- Income Statement: The financial statement which presents a summary of the businesses financial activity across a certain period of time. The Income Statement will show the net profit or loss once the revenue earned, cost of goods sold and expenses have been calculated. It is also known as a Profit & Loss Statement, or P&L.
- Journals: Where bookkeepers store records of daily transactions. Each active account used, such as accounts payable and accounts receivable, will have its own journal.
- Liabilities: The opposite of assets, and refers to all the debts owed by the business.
- Payroll: If a business has employees it will have a payroll. The payroll dictates how much employees are paid and when, and calculates taxes that need to be paid on behalf of employees to HMRC.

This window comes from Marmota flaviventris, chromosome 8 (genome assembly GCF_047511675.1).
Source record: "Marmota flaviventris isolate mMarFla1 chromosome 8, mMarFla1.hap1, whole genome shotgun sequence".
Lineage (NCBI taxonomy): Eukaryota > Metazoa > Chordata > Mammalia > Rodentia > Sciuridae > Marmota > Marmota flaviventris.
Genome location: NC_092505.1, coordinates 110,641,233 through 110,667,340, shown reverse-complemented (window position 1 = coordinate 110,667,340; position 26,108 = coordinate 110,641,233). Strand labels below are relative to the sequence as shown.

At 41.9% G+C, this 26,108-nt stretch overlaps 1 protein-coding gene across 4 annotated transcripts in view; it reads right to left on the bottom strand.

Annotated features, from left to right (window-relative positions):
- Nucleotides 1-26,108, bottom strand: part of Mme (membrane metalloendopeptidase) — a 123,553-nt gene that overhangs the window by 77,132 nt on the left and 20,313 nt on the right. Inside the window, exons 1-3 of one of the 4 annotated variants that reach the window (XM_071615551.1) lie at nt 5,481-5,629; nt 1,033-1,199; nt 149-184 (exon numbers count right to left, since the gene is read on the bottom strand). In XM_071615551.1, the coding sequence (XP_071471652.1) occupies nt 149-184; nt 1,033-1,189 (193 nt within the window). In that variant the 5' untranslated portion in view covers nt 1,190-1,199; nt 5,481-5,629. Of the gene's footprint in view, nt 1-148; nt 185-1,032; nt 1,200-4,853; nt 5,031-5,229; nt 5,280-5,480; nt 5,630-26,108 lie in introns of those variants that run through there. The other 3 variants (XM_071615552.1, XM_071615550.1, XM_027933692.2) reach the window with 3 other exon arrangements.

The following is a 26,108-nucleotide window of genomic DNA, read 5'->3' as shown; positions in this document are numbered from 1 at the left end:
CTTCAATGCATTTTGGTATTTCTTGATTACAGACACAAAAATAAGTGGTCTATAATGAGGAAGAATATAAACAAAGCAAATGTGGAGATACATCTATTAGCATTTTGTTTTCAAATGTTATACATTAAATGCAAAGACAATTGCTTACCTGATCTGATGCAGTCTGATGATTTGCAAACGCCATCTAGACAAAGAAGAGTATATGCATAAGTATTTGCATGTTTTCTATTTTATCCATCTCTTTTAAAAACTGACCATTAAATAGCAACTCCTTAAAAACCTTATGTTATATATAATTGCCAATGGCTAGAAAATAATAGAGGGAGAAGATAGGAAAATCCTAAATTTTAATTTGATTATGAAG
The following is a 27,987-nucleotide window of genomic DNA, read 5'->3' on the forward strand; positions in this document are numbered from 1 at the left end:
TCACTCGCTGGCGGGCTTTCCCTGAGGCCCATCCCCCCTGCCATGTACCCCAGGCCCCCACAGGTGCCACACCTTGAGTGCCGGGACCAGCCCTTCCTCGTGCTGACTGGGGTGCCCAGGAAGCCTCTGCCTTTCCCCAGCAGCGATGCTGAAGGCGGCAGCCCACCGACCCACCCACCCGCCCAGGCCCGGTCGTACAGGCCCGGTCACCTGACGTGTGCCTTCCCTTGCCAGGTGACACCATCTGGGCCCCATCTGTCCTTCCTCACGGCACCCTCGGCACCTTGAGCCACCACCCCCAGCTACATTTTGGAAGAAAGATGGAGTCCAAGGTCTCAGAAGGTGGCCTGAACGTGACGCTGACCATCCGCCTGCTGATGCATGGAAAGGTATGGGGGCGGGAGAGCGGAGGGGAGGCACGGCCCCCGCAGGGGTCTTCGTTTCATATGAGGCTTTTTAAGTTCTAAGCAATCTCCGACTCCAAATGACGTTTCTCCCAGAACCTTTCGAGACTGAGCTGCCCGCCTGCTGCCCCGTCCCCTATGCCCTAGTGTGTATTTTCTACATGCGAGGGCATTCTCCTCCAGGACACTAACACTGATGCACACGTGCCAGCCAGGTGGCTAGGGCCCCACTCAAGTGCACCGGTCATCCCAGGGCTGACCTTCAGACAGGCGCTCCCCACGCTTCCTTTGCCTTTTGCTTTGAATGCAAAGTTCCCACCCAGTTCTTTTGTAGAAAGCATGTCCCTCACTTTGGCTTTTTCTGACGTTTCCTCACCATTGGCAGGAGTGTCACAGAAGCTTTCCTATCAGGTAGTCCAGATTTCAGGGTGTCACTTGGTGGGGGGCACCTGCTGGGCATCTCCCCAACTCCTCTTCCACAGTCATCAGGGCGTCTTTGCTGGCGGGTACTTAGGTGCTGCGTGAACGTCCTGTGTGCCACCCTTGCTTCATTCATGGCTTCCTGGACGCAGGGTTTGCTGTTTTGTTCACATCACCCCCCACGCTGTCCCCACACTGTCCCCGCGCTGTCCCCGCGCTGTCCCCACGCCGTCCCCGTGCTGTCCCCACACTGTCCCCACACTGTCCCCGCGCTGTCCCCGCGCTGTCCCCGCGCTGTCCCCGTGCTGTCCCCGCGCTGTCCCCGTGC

- Purchasing Invoice: The purchasing invoice records what the business has bought and how much it needs to pay.
- Sales Invoice: Opposite to the purchasing invoice the sales invoice records what the business has sold and how much is due on the sale.
Businesses should also get comfortable with statutory accounts. Find out more about what they are and how to file them.
What are the two types of bookkeeping?
Bookkeeping falls into one of two types: Either single entry bookkeeping, or double-entry bookkeeping. Out of the two variations, double entry bookkeeping is the most common type of bookkeeping but occasionally single entry bookkeeping may be encountered.
Single Entry Bookkeeping
If a business is brand new, or has a low volume and straightforward record of transactions, single entry bookkeeping is one way for the business to initially operate its bookkeeping system.
In single entry bookkeeping a transaction is only recorded against one category: Either an income or expense account.